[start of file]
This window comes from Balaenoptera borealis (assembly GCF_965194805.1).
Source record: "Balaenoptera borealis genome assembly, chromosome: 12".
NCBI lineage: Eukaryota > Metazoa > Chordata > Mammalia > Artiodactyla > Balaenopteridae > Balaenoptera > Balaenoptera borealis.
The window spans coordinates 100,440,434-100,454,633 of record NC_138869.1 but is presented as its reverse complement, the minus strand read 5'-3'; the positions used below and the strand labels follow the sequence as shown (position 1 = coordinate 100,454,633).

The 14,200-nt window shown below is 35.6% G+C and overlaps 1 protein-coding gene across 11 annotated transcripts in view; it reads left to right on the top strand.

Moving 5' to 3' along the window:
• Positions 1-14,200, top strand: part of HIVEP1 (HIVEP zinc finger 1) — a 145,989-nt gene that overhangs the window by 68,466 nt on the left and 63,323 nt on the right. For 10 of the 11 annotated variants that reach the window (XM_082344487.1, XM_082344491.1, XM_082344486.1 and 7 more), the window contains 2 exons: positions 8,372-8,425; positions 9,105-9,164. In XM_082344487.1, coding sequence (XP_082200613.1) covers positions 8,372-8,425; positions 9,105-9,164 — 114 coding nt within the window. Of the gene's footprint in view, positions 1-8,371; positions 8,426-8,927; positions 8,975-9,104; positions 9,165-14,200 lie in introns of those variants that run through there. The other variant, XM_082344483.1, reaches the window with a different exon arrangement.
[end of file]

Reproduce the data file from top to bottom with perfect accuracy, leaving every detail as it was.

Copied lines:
This window comes from Balaenoptera borealis (assembly GCF_965194805.1).
Source record: "Balaenoptera borealis genome assembly, chromosome: 12".
NCBI lineage: Eukaryota > Metazoa > Chordata > Mammalia > Artiodactyla > Balaenopteridae > Balaenoptera > Balaenoptera borealis.
The window spans coordinates 100,440,434-100,454,633 of record NC_138869.1 but is presented as its reverse complement, the minus strand read 5'-3'; the positions used below and the strand labels follow the sequence as shown (position 1 = coordinate 100,454,633).

The 14,200-nt window shown below is 35.6% G+C and overlaps 1 protein-coding gene across 11 annotated transcripts in view; it reads left to right on the top strand.

Moving 5' to 3' along the window:
• Positions 1-14,200, top strand: part of HIVEP1 (HIVEP zinc finger 1) — a 145,989-nt gene that overhangs the window by 68,466 nt on the left and 63,323 nt on the right. For 10 of the 11 annotated variants that reach the window (XM_082344487.1, XM_082344491.1, XM_082344486.1 and 7 more), the window contains 2 exons: positions 8,372-8,425; positions 9,105-9,164. In XM_082344487.1, coding sequence (XP_082200613.1) covers positions 8,372-8,425; positions 9,105-9,164 — 114 coding nt within the window. Of the gene's footprint in view, positions 1-8,371; positions 8,426-8,927; positions 8,975-9,104; positions 9,165-14,200 lie in introns of those variants that run through there. The other variant, XM_082344483.1, reaches the window with a different exon arrangement.